5 Leadership Hacks to Turn Your Empathy Into A High Performing Machine
Many people view displaying empathy as weakness. I understand that point of view, but I don’t agree. Empathy is a right-brain activity, the kind that many people consider a touchy-feely discipline — a soft skill, as it’s called these days. But at its core, empathy is a valued currency. That’s why I’m going to talk in this article about leadership hacks to turn your empathy into a high performing machine.
Empathy is a key skill for progressive leaders who want to understand what makes their people tick.
Empathetic leaders place makes huge efforts to recognize contribution and effort in order to ensure their people feel valued and understood. Actually, empathy massively impacts your ability to motivate and empower your people. If you can’t place yourself in their shoes and understand pain points, frustrations and motivations — then how can you expect to motivate them to be their best at work?
What’s more, empathy doesn’t just help you manage your team.
Sure. Your ability, as a leader, to understand the emotions that your team members are feeling allows you not only to become a more effective communicator and problem solver, but also to build the rapport, trust, and relationships that fuel team success. It also helps you to ask your customers the questions that you need to better understand their goals, aspirations, fears, and objectives, which you can use to inform your overall business strategy and become more profitable. Simply put, it’s hard to overestimate just how important empathy is in creating — and leading — a successful business.
Empathy is the 21st century leadership skill.
It can help you to be better in your role as a leader. Empathy in the workplace can lead to better business decisions, cohesion, and loyalty — and help you lead through a crisis with participative leadership. A manager who demonstrates empathy tends to connect more easily with their team members on a deeper level. They also understand what motivates people, which allows them to create the work environment needed for people’s happiness and help teams to see opportunities, not only challenges.
So here’s what you need to do to be a better, more empathetic, more successful leader.
When you’re trying to put out a fire, it can be tough to think about the other guy. But that’s exactly what leaders must do: Think like a fireman entering a burning building. They aren’t thinking about how the fire might harm them, but of all the innocent people trapped in that building. And with my five leadership hacks to turn your empathy into a high performing machine, you’ve got all the tools to reach new highs!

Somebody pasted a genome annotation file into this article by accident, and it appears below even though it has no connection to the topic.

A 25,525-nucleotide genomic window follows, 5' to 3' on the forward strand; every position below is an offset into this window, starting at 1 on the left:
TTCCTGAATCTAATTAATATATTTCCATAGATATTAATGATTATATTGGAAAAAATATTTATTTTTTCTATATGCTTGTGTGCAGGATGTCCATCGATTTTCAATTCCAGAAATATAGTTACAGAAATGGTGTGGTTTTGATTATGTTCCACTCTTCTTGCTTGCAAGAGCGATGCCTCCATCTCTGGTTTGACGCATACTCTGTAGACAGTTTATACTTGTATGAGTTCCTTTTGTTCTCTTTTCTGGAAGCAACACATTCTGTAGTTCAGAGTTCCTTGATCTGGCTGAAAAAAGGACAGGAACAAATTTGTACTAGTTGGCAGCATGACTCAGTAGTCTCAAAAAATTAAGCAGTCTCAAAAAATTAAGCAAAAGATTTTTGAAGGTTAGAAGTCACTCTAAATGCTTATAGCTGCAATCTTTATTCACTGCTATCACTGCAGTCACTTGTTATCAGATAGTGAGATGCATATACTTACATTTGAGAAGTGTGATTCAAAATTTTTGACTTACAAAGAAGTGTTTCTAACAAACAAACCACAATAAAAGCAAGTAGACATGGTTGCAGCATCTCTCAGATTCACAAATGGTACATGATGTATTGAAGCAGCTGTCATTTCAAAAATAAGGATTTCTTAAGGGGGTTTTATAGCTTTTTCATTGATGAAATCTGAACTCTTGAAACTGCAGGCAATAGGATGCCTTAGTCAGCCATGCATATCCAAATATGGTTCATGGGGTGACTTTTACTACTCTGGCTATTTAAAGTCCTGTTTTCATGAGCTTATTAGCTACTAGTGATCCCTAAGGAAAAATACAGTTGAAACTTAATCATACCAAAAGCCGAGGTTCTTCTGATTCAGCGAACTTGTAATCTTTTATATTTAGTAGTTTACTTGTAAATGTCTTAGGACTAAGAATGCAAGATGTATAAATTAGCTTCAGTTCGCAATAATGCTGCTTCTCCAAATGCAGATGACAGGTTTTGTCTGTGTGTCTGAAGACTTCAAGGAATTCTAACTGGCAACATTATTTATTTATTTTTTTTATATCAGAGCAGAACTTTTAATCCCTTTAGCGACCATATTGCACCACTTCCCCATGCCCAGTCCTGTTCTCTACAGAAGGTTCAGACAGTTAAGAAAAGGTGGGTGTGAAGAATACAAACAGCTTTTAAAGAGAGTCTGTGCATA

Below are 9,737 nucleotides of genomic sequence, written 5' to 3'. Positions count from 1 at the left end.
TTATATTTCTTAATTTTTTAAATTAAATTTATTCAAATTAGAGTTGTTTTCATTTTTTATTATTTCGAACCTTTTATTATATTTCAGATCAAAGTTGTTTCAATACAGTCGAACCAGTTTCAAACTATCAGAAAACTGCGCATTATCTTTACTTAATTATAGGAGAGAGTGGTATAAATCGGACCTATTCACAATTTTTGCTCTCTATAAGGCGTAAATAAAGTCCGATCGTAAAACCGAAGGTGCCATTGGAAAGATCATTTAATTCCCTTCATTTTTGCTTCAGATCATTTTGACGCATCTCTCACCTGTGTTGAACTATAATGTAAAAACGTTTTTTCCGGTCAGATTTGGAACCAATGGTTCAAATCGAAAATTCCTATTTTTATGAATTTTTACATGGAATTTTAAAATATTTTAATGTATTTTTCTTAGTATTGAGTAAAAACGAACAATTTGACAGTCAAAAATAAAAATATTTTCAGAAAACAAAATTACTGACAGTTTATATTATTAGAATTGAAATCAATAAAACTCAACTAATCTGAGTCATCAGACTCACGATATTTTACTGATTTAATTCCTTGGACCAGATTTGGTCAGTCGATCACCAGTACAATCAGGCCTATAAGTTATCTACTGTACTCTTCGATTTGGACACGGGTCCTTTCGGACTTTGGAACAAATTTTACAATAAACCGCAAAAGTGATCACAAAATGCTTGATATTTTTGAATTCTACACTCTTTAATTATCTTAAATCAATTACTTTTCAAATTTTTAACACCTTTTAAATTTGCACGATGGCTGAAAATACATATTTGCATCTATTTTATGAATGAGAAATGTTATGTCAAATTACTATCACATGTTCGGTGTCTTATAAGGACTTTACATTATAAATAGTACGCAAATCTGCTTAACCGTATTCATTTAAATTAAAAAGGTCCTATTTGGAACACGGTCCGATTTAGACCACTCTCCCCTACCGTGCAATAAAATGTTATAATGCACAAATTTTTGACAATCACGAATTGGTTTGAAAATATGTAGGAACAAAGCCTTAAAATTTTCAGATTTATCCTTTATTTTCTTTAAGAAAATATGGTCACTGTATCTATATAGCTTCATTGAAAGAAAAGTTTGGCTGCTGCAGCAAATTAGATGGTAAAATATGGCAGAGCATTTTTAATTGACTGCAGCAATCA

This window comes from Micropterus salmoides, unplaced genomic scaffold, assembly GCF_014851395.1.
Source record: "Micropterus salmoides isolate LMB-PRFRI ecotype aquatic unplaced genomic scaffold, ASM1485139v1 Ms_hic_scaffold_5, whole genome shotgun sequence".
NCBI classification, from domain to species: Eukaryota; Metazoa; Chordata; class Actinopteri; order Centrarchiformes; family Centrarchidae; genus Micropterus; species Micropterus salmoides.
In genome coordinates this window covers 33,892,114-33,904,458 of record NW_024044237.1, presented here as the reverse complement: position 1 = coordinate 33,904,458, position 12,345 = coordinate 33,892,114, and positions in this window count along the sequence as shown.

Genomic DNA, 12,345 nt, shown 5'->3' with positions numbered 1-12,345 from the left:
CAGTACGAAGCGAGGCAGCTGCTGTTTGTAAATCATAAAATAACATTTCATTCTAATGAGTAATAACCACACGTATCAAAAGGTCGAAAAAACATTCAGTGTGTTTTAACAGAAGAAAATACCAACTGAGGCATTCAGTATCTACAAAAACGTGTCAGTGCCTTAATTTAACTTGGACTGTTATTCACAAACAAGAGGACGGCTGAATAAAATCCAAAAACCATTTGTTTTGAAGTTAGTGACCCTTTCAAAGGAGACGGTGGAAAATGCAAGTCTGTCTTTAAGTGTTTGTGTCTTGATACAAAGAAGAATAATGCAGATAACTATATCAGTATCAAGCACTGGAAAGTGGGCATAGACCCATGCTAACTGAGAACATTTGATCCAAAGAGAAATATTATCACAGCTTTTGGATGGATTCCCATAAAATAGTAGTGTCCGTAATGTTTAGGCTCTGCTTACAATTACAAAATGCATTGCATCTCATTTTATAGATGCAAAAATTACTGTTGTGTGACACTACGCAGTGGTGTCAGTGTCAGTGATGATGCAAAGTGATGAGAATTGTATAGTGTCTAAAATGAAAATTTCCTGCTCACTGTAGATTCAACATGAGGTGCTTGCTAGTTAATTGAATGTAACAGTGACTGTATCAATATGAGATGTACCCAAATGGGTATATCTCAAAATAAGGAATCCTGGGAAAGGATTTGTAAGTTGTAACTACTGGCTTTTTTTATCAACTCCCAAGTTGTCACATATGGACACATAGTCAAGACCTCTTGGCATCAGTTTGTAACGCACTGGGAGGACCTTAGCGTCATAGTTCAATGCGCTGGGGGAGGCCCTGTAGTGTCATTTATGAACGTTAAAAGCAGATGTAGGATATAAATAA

Empathy Hack #1: Be All Ears
One of the easiest ways for you to improve your empathy skills is to become a better listener. After all, every conversation you have, whether with a subordinate or a superior, is an opportunity to forge relationships, build rapport, and encourage the free flow of ideas which can grow an innovative business.
Many people don’t know how to truly listen. The good news? Paying attention, not interrupting, not being distracted — is all that we need to do to become better listeners.
Of course, listening doesn’t just mean paying attention to the words that your team members are saying. It means understanding the emotions behind those words, as well as the nonverbal cues, including body language, tone of voice, and mannerisms, that speak to your team members’ state of mind. If communication is 80 percent nonverbal, as is popularly claimed, then focusing only on the words being spoken means you’re only getting 20 percent of the message. In addition to making you a better communicator, practicing your active listening skills allows you to show your team that you value what they have to say, you value their opinions, and you value them.
Leadership is often correlated with presentation and public speaking, but rarely is it attributed to the value of being a great listener.
Listening is an untapped skill that many leaders lack. In fact, many leaders hold a reputation for being horrible listeners. The key is to think bigger than your own story. Listening with empathy means listening with the purpose of understanding another person’s situation or perspective, through suspending your own thinking, opinions and judgments so you can really get into another person’s head. Through empathy, leaders recognize that they don’t always have to jump at solutions to their team’s problems. But rather, if they just lend a listening ear, their team is able to work out and come up with solutions to their problems on their own.